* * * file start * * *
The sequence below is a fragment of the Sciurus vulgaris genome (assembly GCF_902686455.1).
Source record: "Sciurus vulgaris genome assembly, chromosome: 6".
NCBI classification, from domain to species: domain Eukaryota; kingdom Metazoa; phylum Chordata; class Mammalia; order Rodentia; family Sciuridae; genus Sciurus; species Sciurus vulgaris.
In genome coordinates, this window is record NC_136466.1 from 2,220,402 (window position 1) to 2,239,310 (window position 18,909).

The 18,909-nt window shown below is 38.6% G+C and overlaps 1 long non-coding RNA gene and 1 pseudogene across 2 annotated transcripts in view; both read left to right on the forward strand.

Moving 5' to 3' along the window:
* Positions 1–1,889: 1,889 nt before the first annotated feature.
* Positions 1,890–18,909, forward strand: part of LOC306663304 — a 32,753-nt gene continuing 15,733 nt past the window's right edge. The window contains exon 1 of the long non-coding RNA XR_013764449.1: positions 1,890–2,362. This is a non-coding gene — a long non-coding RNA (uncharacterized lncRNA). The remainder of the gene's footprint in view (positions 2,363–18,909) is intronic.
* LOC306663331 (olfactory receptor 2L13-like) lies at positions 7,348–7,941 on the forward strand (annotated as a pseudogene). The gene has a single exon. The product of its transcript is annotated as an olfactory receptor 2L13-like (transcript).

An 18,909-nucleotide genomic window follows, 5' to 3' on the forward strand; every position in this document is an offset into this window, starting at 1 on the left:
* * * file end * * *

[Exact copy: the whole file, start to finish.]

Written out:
The sequence below is a fragment of the Sciurus vulgaris genome (assembly GCF_902686455.1).
Source record: "Sciurus vulgaris genome assembly, chromosome: 6".
NCBI classification, from domain to species: domain Eukaryota; kingdom Metazoa; phylum Chordata; class Mammalia; order Rodentia; family Sciuridae; genus Sciurus; species Sciurus vulgaris.
In genome coordinates, this window is record NC_136466.1 from 2,220,402 (window position 1) to 2,239,310 (window position 18,909).

The 18,909-nt window shown below is 38.6% G+C and overlaps 1 long non-coding RNA gene and 1 pseudogene across 2 annotated transcripts in view; both read left to right on the forward strand.

Moving 5' to 3' along the window:
* Positions 1–1,889: 1,889 nt before the first annotated feature.
* Positions 1,890–18,909, forward strand: part of LOC306663304 — a 32,753-nt gene continuing 15,733 nt past the window's right edge. The window contains exon 1 of the long non-coding RNA XR_013764449.1: positions 1,890–2,362. This is a non-coding gene — a long non-coding RNA (uncharacterized lncRNA). The remainder of the gene's footprint in view (positions 2,363–18,909) is intronic.
* LOC306663331 (olfactory receptor 2L13-like) lies at positions 7,348–7,941 on the forward strand (annotated as a pseudogene). The gene has a single exon. The product of its transcript is annotated as an olfactory receptor 2L13-like (transcript).

An 18,909-nucleotide genomic window follows, 5' to 3' on the forward strand; every position in this document is an offset into this window, starting at 1 on the left: